This issue has three interesting papers. The first, Integrating testing with reliability, by Schneidewind, explores issues at the intersection of testing and reliability, with the goal of discovering which test techniques have the strongest impact on reliability. The second paper, Inclusion, subsumption, JJ-paths, and structured path testing: a redress, by Yates and Malevris, explores the JJ-path (LCSAJ) test coverage criterion, correcting errors in previously published theoretical statements about JJ-paths inclusion relationships with other test coverage criteria. The third paper, Testing with model checkers: a survey, by Fraser, Wotawa, and Ammann, provides a comprehensive survey of how model checkers have been applied to software testing problems.
A few years ago I attended a lecture by Professor Robert B. Laughlin, physics Nobel Laureate. He said that "globalization imposes a tax on young peoples‐they have to learn English." We all know that English is the primary international language, but viewing the process of learning English as a tax to join the global culture is thought provoking. Interestingly, I noticed an "inverse tax" on native English speakers on a recent trip to Shanghai. Buying food at a restaurant where the workers speak English costs quite a bit more.
Along with the "language tax," globalization requires adopting a world view that is compatible with the rest of the global culture. This world view has many different aspects. As scientists and educators, we often see this in terms of plagiarism. A recent submission to STVR had entire sections copied verbatim from previous papers. During investigation, we also found that the same paper had been simultaneously submitted to another journal. Naturally, the paper was rejected, the authors' supervisor notified, and the authors are prohibited from submitted to STVR again. Oddly enough, the authors did not seem to understand they'd done anything wrong!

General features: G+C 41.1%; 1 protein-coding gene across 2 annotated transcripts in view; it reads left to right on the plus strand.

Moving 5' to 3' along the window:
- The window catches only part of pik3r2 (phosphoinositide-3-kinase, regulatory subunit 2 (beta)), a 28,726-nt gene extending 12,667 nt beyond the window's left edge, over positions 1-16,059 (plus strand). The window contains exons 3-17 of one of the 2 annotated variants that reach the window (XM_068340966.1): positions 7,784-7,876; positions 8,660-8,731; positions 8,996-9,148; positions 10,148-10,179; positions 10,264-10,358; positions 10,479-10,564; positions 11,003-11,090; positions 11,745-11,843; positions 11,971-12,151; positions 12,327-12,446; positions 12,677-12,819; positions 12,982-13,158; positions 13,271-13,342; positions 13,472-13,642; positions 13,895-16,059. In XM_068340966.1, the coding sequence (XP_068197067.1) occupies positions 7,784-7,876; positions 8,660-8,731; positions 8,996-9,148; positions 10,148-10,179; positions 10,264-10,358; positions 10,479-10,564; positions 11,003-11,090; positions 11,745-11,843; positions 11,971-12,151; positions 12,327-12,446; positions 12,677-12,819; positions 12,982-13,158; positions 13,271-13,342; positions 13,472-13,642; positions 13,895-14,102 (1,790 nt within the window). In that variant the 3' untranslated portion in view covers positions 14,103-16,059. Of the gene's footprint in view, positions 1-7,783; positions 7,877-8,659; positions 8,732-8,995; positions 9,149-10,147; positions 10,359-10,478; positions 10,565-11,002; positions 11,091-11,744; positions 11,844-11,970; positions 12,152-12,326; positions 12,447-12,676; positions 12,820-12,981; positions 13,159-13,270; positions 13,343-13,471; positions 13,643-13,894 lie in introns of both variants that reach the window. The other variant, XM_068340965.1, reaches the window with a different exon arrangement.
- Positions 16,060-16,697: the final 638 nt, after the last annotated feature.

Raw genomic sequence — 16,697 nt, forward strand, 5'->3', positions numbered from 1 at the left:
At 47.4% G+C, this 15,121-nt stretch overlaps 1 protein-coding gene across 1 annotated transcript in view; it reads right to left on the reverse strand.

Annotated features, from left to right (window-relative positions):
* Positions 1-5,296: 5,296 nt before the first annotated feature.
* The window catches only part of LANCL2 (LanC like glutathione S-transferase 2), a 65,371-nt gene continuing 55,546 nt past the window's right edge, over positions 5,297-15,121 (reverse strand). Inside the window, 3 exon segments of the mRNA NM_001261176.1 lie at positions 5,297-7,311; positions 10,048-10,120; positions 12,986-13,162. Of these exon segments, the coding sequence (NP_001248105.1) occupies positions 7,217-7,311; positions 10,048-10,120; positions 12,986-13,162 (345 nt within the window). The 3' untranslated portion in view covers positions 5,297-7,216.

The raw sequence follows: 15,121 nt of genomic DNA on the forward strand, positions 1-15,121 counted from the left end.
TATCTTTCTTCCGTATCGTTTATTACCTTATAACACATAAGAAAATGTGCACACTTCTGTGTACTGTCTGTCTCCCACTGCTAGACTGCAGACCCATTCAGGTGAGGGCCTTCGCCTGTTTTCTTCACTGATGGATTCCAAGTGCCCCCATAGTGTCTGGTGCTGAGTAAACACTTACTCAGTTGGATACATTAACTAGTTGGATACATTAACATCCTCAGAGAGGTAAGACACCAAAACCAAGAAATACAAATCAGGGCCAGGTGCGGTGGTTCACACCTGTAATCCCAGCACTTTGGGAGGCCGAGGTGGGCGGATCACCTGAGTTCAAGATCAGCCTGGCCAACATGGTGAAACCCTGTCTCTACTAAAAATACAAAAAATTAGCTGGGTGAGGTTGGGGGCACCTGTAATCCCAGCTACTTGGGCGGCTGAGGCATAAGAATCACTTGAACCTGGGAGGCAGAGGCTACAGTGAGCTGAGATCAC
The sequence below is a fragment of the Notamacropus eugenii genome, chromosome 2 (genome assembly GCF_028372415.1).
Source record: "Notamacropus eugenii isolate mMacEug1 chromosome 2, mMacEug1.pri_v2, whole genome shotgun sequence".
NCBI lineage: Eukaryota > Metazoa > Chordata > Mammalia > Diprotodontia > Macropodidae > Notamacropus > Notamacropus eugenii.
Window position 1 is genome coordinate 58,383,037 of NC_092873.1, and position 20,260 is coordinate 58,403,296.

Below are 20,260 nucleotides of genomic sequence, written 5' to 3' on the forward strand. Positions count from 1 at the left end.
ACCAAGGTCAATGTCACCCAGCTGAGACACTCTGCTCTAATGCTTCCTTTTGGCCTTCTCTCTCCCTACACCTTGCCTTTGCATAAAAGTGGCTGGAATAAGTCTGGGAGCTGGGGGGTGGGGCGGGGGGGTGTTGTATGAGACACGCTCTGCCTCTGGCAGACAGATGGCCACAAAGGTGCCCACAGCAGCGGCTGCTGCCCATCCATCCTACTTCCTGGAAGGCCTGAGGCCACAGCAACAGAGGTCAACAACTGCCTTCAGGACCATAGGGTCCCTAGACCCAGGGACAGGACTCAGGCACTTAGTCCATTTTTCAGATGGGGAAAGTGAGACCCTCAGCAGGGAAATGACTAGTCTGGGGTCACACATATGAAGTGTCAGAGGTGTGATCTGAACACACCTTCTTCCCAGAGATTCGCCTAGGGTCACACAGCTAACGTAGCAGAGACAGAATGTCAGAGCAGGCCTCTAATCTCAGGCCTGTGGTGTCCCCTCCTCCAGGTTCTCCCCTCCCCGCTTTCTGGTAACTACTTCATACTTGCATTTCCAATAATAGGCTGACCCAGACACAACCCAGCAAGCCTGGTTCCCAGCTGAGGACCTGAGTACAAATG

Although I'm not a philosopher, this mismatch of world views seems to be at the heart of morals and ethics. We could define level 1 thinking on plagiarism to be "I think plagiarism is okay" and level 2 to be "I will be careful when I plagiarize because I might get in trouble." Level 3 could be "I think plagiarism is wrong, but will do it when the perceived benefits outweigh the tangible risks of getting caught and the intangible risks of upsetting my own conscience." Then level 4 could be "I think plagiarism is wrong and will not do it." Level 1 thinking is clearly not the common world view of the global society, but levels 3 and 4 are.
Plagiarism is more important to us than most groups. Science and research cannot thrive without openness and honesty. By accident or intent, our reputation is essential to our success as scientists, and a serious tangible risk of plagiarism is having our reputations destroyed forever. This would be a career-ending event for most scientists.
The journal also recently had a breach of confidentialitys‐a paper under review was shared with some students, one of whom contacted the author directly. It was an innocent mistake, no damage was done, and appropriate apologies were made, but the incident serves as a reminder of how important confidentiality is. Papers submitted to a journal should only be available to editors and reviewers, and all ideas and results in the papers must be protected until the paper is published. Even with a paper that will eventually be published, the authors could be embarrassed by mistakes that are eliminated from later versions. Confidentiality also requires that reviewer's names be withheld from authors and from each other. This is necessary to ensure that reviewers feel safe to provide honest open opinions.
Avoiding plagiarism and protecting confidentiality preserves STVR's reputation and its brand name. Happily, both seem to be in good shape. Our publisher tells me that STVR's Journal Citation Reports' impact factor is above 1.0 for the second year in a row, cementing its place as a top software engineering journal.
27 July 2009